CAP­TI­VAT­ING CAV­ERNS

Un­der­ground ad­ven­tures await vis­i­tors to ex­quis­ite caves

Arkansas Democrat-Gazette - - EXPLORE - BY SARAH DECLERK SPE­CIAL SEC­TIONS WRITER

It’s no se­cret that The Nat­u­ral State is home to some of the most beau­ti­ful land­scapes in the coun­try. How­ever, many peo­ple may not know about the phe­nom­e­nal spa­ces hid­den be­low those rolling hills. Those who visit Arkansas’ caves can learn about the lime­stone struc­tures and their breath­tak­ing for­ma­tions while en­joy­ing an at­mos­phere that is sim­ply mag­i­cal.

BLANCHARD SPRINGS CAV­ERNS

Lo­cated near Moun­tain View in Fifty-Six, Blanchard Springs Cav­erns of­fers three sub­ter­ranean lev­els for vis­i­tors to ex­plore. The Drip­stone Trail is an ac­ces­si­ble jour­ney through daz­zling cave for­ma­tions, while the Dis­cov­ery Trail traces the steps of early ex­plor­ers past the nat­u­ral en­trance and un­der­ground stream. The new Dis­cov­ery in the Dark Head­lamp Tours al­low guests to see how the cave looked to early ex­plor­ers, and those de­sir­ing a truly rus­tic ex­pe­ri­ence can crawl through un­de­vel­oped ar­eas on the Wild Cave Tour. Above ground, vis­i­tors can watch The Amaz­ing World Be­low in the Wa­ter Works ex­hibit hall or hike and swim at the Blanchard Springs Recre­ation Area.

“It’s just a beau­ti­ful cave,” said Cathy Drew, ex­ec­u­tive di­rec­tor of the Ozark Gate­way Re­gion. “Some­times I call it an un­der­ground won­der­land be­cause you walk across the top of the Earth, and you never dream that some­thing so beau­ti­ful and mag­nif­i­cent is be­low your feet.”

MYS­TIC CAV­ERNS

Spelunkers can view two gor­geous caves in Har­ri­son. Ozark set­tlers likely ex­plored the Mys­tic Cav­erns in the 1800s, and the cave opened for com­mer­cial tours by 1928. The cave’s mag­nif­i­cent for­ma­tions have long at­tracted vis­i­tors, who can learn the fas­ci­nat­ing his­tory of one of the state’s old­est com­mer­cially op­er­ated caves. In the 1960s, a worker mak­ing im­prove­ments at the site broke through the ground with a bull­dozer and dis­cov­ered the un­touched Crys­tal Dome, which opened for tours in 1981. Eight sto­ries tall, the dome of­fers spec­tac­u­lar views of grow­ing cave for­ma­tions.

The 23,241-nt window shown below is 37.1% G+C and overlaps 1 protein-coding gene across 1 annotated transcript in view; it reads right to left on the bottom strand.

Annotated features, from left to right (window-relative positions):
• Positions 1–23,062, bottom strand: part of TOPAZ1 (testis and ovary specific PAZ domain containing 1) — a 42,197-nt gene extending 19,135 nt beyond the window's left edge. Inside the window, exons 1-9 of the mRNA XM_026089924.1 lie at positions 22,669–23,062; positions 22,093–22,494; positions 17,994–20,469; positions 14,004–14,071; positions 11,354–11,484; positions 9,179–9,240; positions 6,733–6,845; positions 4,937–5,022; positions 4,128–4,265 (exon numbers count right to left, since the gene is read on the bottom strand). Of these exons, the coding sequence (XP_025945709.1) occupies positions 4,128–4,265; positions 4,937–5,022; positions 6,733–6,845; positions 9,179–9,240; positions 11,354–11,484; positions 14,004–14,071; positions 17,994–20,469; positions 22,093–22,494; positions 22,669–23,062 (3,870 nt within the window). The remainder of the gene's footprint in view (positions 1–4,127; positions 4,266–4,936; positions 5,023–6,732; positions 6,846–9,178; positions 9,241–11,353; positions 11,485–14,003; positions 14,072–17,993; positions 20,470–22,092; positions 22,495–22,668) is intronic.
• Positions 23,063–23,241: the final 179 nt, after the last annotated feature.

ONYX CAVE

Lo­cated in Eureka Springs, Onyx Cave is the old­est show cave in Arkansas, hav­ing opened in 1893. Vis­i­tors can ex­pe­ri­ence the cave dur­ing self-guided tours that take about 30 min­utes and of­fer au­dio ex­pla­na­tions of cave fea­tures. Onyx Cave might have a spe­cial al­lure for sci-fi fans as the film­ing lo­ca­tion for some scenes of It’s Alive! — Larry Buchanan’s 1969 film.

OLD SPAN­ISH TREA­SURE CAVE

As its name sug­gests, the Old Span­ish Trea­sure Cave in Sul­phur Springs is shrouded in leg­ends about Span­ish con­quis­ta­dors who hid their stolen trea­sures in the cave af­ter be­ing stranded by a win­ter storm and at­tacked by Na­tive Amer­i­cans, said Paul Lin­scott, cave co-owner. In ad­di­tion to reg­u­lar tours, guests can take the Lantern Tours to ex­pe­ri­ence the cave in the same man­ner as trea­sure hun­ters in the early 20th cen­tury. Scouts and other groups can camp out in the caves and ex­plore less­de­vel­oped ar­eas on week­ends. In ad­di­tion, the cave’s own­ers reg­u­larly screen movies un­der­ground in the large Coun­cil Room.

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